Scott.
  • OK, thanks for letting me know Scott.
    Bart Read
    Principal Consultant
    bartread.com Ltd
  • Hi Scott,


    I just asked Andrew, who developed the profiling engine, why this doesn't work. Here's his response:


    I'm not entirely sure, and I don't have the pdb files to try this out. The PDB file does need to go in the right directory so that we'll find it. This should be the directory containing the DLL that is actually loaded into .NET, which for the corlib DLLs should be the framework directory.

    You could also try the current directory as seen by the application: maybe we're just not searching the right directory. In theory we should be doing the same thing that visual studio does, although it uses ICorDebug and we go in through the metadata interface so there's probably some difference.

    Andrew.


    It might be worth trying some of these suggestions. If you get nowhere I'll add it to the list of things we'll look at for a future version. Be aware that if it does work and you're running with line level timings enabled it's going to produce an absolutely gargantuan quantity of information. I hope you're running on a 64-bit machine with a 64-bit OS and a lot of memory. :)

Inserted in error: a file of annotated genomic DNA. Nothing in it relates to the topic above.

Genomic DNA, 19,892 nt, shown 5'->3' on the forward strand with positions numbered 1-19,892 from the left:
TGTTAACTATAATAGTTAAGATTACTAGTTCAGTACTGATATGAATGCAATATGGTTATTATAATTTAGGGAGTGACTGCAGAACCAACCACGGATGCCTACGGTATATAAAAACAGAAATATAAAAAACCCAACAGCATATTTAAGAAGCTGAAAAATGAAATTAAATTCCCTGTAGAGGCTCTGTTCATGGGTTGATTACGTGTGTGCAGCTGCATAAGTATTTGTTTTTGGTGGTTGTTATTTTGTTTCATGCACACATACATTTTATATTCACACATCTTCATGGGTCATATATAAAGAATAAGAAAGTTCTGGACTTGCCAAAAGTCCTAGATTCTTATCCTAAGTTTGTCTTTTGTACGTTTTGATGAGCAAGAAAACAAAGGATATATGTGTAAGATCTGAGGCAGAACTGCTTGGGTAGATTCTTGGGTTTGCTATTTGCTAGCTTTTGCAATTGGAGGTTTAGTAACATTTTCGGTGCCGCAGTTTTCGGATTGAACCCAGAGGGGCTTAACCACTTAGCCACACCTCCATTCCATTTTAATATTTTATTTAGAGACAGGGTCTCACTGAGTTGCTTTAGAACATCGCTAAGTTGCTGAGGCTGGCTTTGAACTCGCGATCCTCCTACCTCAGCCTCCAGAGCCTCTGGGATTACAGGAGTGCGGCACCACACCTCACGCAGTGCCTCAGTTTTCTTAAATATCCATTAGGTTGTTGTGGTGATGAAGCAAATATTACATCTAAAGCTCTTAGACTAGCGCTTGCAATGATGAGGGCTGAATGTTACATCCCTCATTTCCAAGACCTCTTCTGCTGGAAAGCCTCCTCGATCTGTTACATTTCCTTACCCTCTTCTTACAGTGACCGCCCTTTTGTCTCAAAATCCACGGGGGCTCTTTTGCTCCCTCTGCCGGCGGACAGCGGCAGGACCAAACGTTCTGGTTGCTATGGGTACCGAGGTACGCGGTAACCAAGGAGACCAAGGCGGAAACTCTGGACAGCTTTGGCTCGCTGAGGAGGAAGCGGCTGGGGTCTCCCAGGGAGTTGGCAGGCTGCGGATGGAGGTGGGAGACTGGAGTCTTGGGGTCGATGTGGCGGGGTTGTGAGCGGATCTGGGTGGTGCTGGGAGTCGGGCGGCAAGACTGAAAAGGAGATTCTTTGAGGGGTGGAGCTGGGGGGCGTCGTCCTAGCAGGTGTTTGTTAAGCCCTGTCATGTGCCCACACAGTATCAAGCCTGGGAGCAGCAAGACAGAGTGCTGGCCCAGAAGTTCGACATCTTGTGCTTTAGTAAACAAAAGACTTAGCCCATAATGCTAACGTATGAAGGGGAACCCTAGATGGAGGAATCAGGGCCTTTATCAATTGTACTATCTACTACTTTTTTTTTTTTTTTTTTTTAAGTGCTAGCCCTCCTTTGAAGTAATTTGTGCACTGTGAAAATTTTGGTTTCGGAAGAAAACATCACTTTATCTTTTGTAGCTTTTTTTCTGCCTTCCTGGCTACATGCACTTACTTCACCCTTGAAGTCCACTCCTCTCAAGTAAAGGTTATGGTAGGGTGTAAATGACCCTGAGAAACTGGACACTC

Thanks,


    Bart
    Bart Read
    Principal Consultant
    bartread.com Ltd
  • Hi Bart,

    I just tried putting the PDB in my own application's directory and it worked! Unfortunately, I have to tell it where each file is, but at least I am now able to get the information. BTW, you weren't half kidding about the performance! :)

    I will make the request that future versions of ANTS be able to use the symbols directory configured in VS and also figure out the files better. Also, based on this, I am really hoping that Red Gate will seriously consider re-adding the ability to disable the profiler (http://www.red-gate.com/messageboard/vi ... php?t=7592). Otherwise, it will take forever to get to the point where we actually need to profile when doing per-line profiling on the System.Data classes (our logon screen took about 10 minutes to come up [due, it seems, to reading the app.config file], whereas normally it will come up within a few seconds when running under the profiler without System.Data, and in less than a second with the profiler disabled in ANTS 3).

    Anyway, thanks a lot for your help.
    Scott.
  • Brian DonahueBrian Donahue Posts: 6,590 New member
    Hi Scott,

    I'd expect that since System.Data is installed in the GAC, ANTS Profiler wouldn't be looking for the PDB in the .NET Framework installation directory. It may be useful to know a neat trick I found for creating a global PDB directory. It's not as good as a symbol server in that you cannot have multiple assembly version PDBs, but it's handy in a pinch!
  • Bart ReadBart Read Posts: 997 Silver 1
    Hi Scott,